JOURNAL ARTICLE
REVIEW

Tocilizumab in the treatment of rheumatoid arthritis and beyond

Anjali Shetty, Rebekah Hanson, Peter Korsten, Munir Shawagfeh, Shiva Arami, Suncica Volkov, Olga Vila, William Swedler, Abdel Naser Shunaigat, Sameer Smadi, Ray Sawaqed, David Perkins, Shiva Shahrara, Nadera J Sweiss
Drug Design, Development and Therapy 2014, 8: 349-64
24729685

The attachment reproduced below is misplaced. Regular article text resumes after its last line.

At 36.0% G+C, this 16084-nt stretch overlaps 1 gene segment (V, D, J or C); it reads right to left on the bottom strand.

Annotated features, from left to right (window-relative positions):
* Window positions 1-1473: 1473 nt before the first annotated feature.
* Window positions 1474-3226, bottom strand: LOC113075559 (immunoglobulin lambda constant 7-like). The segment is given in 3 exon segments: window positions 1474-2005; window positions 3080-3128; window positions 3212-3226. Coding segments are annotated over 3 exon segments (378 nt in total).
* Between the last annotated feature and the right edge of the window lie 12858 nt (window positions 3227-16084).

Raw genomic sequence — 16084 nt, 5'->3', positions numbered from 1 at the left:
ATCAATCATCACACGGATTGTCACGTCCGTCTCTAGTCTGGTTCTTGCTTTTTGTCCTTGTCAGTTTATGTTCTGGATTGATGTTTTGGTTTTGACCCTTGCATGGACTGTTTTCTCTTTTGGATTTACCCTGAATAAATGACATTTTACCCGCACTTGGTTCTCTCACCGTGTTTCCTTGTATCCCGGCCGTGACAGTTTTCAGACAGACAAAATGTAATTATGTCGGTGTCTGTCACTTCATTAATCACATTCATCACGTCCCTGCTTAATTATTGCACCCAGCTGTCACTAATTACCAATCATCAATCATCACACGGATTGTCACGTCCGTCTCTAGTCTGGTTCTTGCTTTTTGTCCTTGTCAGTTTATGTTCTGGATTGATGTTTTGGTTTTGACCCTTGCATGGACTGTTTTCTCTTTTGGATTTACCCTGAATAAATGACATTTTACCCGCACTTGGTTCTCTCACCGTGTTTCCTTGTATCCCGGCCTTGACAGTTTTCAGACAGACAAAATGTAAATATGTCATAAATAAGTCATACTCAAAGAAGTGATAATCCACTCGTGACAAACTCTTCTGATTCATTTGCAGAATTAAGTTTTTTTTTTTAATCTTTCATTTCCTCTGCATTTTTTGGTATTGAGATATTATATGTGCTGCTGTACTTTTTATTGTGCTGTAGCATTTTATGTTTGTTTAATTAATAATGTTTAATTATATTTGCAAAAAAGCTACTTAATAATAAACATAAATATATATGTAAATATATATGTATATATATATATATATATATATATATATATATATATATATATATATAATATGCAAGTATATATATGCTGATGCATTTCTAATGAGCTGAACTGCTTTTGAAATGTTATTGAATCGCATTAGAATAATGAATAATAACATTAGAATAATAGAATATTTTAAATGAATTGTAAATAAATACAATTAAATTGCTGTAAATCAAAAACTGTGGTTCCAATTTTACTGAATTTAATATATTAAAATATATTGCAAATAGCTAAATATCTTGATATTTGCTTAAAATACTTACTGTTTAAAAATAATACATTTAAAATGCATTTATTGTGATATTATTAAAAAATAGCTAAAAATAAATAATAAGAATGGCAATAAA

Rheumatoid arthritis (RA) is a systemic inflammatory disease characterized by joint pain, swelling, stiffness, and progressive destruction of the small joints of the hands and feet. Treatment of RA has improved over the past decade. With multiple cytokines well-known now to play a role in the pathogenesis of RA, including tumor necrosis factor alpha, interleukin (IL)-1β, and IL-6, many targeted biological treatments against these cytokines have emerged, changing the treatment of this disease. Tocilizumab (TCZ) is a recombinant humanized monoclonal antibody against the IL-6 receptor and has been approved in many countries, including the United States, for the treatment of moderate to severe RA in patients who have not adequately responded to one or more disease-modifying antirheumatic drugs (DMARDs) or cannot tolerate other approved drug classes for RA. The aim of this review is to discuss the role of IL-6 in RA, and to provide an overview of the mode of action, pharmacokinetics, and safety of TCZ. Furthermore, efficacy studies of TCZ as both monotherapy and combination therapy will be evaluated. There have been several important clinical trials evaluating the efficacy and safety of TCZ in RA patients; this review summarizes this data from 14 key trials with emphasis on Phase III trials. Review of these trials provides strong evidence that its use, both as monotherapy and in combination with methotrexate or other DMARDs, is an effective treatment in reducing the signs and symptoms of RA. TCZ showed tolerable safety but care is required for its use since there are some important safety concerns including elevated liver enzymes, elevated low-density lipoprotein, infections, and gastrointestinal perforations. Additionally, given the efficacy of TCZ in the treatment of RA, this review discusses how TCZ may be beneficial in the treatment of other autoimmune diseases, spinal disease, cardiovascular disease, organ transplantation, and malignancies where elevated levels of IL-6 may play a role in the pathogenesis of these diseases.

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